“Whoever invented this has a straight shot into heaven for making so many people happy.” Those are words from my teenaged son as he sat with a spoon and a jar of Nutella. The “this” was in fact, the Nutella.
Let’s dissect this. Clearly my son has made the connection between good taste and happiness. I recognize the argument that his bliss should be derived from a forkful of arugula but alas, he’s 15 and no significant amount of local food philosophy has yet to penetrate his adolescent taste buds. Nutella makes him happy. He’s also made the connection that it’s the inventor and creative mind behind Nutella that is responsible for the feeling. Inventor > Nutella > Happiness therefore, Inventor > Happiness. I’m an optomist. I see possibilities here for farmer appreciation in the future.
The next part is more complex. Ability to create happiness in others > Heaven – no stopping at the gates, no inquiries from Peter and the boys. Just jump right on in and claim your celestial abode. I turn to the world’s great religions:
- From Anne Frank, a Jew: “Whoever is happy will make others happy too. He who has courage and faith will never perish in misery.”
- From the Hindu “if you choose “Being Happy and making others Happy” as the primary purpose of life, it is a good starting point. The question of what comes first – will go away when the desire is to be always happy – not in the material sense but through inner awakening.”
- A lesson in Islam: “there is tremendous happiness in making others happy, despite our own situations. Shared grief is half the sorrow, but happiness when shared, is doubled.”
- Christianity, “Be kind and compassionate to one another.”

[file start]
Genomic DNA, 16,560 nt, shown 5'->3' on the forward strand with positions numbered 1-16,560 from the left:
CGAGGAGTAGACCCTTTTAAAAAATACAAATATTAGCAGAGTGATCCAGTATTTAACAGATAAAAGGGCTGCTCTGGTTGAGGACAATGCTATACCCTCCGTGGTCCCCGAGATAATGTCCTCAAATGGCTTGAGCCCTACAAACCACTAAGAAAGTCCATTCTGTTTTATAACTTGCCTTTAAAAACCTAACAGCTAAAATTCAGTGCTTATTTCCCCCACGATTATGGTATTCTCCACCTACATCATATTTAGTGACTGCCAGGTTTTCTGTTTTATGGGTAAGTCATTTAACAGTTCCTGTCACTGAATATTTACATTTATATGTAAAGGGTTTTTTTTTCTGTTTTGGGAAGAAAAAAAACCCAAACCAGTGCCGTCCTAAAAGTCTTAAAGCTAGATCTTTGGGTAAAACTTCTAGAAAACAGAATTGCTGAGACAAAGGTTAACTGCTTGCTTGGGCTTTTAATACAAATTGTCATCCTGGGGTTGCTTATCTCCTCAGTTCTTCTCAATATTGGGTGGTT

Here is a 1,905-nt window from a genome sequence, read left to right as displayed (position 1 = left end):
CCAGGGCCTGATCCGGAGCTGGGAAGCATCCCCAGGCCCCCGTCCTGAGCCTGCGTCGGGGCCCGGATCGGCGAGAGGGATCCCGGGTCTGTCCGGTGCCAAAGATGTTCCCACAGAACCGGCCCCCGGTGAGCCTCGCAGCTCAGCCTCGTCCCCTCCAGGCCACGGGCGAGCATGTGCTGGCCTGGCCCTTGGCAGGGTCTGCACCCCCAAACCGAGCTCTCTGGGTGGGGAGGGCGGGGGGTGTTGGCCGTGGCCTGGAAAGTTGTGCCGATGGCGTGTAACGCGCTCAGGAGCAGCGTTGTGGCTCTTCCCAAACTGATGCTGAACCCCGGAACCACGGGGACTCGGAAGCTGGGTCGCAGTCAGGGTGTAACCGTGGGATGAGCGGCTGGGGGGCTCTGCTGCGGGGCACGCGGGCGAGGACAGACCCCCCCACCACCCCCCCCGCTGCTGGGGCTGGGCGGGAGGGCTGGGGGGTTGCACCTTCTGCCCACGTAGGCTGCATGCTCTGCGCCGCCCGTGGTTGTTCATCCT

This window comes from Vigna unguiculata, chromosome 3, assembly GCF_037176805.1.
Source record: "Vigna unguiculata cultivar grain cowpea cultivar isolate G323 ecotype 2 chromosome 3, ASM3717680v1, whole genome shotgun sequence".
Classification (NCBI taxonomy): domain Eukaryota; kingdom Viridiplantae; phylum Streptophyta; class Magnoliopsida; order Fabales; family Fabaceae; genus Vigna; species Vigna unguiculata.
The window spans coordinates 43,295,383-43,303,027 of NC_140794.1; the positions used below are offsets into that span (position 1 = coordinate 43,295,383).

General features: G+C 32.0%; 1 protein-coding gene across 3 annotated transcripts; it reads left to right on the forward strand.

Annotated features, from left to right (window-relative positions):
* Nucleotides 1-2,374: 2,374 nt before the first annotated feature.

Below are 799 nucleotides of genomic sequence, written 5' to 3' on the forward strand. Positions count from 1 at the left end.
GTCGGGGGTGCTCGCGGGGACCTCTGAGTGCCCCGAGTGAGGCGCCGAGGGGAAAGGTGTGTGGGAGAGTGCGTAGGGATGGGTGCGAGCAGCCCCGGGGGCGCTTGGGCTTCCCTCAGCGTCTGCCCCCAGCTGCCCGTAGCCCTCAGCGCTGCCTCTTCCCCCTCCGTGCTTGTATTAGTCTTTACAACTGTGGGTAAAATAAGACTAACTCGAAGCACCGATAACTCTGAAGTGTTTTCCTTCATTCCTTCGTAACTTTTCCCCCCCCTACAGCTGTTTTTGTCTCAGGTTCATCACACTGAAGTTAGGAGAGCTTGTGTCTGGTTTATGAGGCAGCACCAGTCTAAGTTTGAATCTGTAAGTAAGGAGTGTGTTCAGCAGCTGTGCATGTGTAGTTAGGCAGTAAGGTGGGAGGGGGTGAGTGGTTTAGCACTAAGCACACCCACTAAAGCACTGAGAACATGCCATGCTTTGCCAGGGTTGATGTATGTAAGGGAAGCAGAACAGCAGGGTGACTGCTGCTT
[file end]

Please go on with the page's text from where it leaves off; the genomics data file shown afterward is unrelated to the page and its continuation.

Clearly there is alignment around making others happy and while it may not be so clear that this will provide us with a blessed after-life, I’m thinking my teenager can use a good insurance policy.
With the help of David Lebovitz, we struck out to create our own version of chocolate-hazelnut bliss.
Chocolate Hazelnut Spread
Yield: Two jars (about 1 cup each)
- 1/3 cup whole almonds
- 1 1/3 cup hazelnuts
- 1 3/4 cup whole milk
- 7/8 cup powdered milk
- 3 Tbs mild-flavored honey
- pinch of salt
- 6 ounces bittersweet or semisweet chocolate, chopped
- 5 ounces milk chocolate, chopped (use one that’s at least 30% cacao solids)
1. Spread the nuts on a baking sheet, keeping the almonds separate. Toast the nuts at 350ºF, stirring a few times, for 10 to 15 minutes, until browned.
2. While they are roasting, warm the whole milk and powdered milk in a small saucepan with the honey and salt just until it starts to boil. Remove from heat.
3. In a clean, dry bowl set over a pan of barely simmering water, or in a microwave oven, melt the chocolates together until smooth.
4. Once the nuts are well-toasted, remove them from oven and use a spatula to place the warm hazelnuts in a clean tea towel, then fold them inside the towel and rub them vigorously to remove any loose skins. They don’t need to be pristine; just try to get as much off as possible.
5. In a food processor, grind the warm hazelnuts and almonds until they’re as fine as possible. This may not end up completely smooth.
6. Add the melted chocolate and continue to process the mixture, stopping to scrape down the sides of the work bowl, as necessary.
7. Once the mixture is smooth, add the warm milk mixture and process until everything is well-combined.
(The original instructions here said to strain the paste, which I didn’t do because I don’t mind the little bits of toasted nuts, but you can.)
9. Transfer the mixture into jars and refrigerate until ready to use.
Storage: The Chocolate-Hazelnut Paste will keep in the refrigerator for up to one week.
Enjoy and let me know your own philosophy on the connections between food and happiness and heaven.